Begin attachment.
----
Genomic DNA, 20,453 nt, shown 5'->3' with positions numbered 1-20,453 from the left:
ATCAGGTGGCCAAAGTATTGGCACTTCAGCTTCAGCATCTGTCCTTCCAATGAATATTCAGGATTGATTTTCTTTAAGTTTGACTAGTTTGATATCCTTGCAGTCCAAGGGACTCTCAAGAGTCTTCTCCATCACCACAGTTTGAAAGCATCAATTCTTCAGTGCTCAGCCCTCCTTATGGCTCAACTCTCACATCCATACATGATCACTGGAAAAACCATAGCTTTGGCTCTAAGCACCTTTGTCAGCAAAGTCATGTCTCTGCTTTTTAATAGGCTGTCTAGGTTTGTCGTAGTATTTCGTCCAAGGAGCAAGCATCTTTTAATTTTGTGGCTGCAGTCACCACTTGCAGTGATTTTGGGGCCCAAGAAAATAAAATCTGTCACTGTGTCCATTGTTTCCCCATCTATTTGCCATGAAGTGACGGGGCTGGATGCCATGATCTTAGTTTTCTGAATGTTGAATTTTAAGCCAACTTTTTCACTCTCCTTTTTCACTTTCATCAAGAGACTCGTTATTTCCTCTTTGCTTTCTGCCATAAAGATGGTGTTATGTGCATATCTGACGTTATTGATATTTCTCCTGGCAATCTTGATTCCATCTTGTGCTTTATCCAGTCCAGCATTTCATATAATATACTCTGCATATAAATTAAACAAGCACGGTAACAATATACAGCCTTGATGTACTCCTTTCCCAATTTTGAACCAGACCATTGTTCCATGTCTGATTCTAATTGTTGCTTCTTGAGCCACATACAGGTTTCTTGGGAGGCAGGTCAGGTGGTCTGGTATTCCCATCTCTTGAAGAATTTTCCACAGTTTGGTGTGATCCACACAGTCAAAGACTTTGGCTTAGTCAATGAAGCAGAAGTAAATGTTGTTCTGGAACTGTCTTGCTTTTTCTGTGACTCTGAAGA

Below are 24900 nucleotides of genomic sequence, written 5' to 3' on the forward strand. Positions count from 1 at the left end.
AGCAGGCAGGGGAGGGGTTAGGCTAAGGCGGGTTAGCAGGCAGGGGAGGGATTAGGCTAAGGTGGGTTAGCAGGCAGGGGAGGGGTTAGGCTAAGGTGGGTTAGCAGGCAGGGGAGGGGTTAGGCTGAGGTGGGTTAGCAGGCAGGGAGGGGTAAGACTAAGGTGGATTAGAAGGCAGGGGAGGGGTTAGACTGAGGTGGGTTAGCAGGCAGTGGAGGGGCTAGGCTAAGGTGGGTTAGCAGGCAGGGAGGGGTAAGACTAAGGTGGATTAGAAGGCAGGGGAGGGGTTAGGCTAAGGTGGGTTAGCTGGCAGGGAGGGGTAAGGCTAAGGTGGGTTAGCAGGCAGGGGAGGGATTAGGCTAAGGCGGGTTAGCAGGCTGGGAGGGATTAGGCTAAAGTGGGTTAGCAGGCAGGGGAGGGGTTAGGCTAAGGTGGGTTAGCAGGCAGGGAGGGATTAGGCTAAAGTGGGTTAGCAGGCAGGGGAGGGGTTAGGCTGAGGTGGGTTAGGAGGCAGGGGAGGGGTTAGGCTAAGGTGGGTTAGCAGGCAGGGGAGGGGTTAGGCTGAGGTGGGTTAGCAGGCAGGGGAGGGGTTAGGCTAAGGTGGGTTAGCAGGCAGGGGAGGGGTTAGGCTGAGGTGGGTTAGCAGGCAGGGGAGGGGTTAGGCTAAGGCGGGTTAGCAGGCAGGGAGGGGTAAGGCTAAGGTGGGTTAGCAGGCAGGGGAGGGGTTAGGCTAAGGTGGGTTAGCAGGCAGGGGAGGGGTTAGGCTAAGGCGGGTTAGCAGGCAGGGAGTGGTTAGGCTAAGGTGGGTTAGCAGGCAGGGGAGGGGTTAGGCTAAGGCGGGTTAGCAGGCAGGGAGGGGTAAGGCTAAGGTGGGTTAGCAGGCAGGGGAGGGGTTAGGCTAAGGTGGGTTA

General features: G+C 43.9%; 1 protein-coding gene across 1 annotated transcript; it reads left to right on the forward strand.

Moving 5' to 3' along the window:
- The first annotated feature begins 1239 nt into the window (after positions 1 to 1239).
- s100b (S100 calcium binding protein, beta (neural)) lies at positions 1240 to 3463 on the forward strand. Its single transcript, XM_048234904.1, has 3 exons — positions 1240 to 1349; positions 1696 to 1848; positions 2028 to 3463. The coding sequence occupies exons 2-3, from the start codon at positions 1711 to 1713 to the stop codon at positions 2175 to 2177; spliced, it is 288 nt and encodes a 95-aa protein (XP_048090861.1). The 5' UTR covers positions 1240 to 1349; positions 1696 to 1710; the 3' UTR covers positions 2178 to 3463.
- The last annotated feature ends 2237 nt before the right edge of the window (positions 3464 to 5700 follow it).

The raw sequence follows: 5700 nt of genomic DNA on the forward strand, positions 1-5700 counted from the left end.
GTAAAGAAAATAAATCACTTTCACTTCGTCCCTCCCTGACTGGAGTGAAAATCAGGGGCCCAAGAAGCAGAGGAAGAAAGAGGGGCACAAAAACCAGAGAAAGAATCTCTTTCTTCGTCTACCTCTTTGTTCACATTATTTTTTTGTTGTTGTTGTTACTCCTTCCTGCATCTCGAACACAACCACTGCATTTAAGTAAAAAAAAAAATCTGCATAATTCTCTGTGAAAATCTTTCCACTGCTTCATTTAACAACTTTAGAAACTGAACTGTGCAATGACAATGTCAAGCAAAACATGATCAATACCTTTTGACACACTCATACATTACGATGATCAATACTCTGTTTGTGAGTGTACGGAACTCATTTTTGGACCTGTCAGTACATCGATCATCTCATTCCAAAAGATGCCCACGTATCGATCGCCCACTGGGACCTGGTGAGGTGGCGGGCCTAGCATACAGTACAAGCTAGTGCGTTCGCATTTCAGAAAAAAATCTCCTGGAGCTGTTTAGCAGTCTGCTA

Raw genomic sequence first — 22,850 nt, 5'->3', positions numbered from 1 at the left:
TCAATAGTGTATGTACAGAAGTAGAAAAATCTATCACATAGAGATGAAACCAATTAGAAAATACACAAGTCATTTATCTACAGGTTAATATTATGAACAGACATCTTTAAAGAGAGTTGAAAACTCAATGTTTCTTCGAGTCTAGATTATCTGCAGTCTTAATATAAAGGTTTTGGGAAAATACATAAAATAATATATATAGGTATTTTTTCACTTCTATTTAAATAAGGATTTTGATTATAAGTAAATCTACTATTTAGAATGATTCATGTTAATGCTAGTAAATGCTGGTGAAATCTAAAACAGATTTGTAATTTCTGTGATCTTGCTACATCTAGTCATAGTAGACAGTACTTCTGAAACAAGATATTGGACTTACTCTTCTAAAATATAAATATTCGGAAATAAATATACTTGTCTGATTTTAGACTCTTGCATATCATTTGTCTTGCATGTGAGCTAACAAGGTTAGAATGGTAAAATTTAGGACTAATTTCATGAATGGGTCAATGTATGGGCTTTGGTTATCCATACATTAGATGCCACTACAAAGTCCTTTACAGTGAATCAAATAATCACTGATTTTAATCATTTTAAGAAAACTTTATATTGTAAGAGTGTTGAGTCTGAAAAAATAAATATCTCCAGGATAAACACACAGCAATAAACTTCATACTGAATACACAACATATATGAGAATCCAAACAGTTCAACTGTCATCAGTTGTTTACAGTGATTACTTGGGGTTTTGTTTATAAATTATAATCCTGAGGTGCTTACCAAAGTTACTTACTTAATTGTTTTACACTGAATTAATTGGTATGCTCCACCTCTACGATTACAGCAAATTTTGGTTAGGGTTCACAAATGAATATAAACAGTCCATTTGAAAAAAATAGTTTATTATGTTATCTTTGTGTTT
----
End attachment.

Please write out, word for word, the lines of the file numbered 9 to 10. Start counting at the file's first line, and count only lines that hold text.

- The last annotated feature ends 2237 nt before the right edge of the window (positions 3464 to 5700 follow it).

The raw sequence follows: 5700 nt of genomic DNA on the forward strand, positions 1-5700 counted from the left end.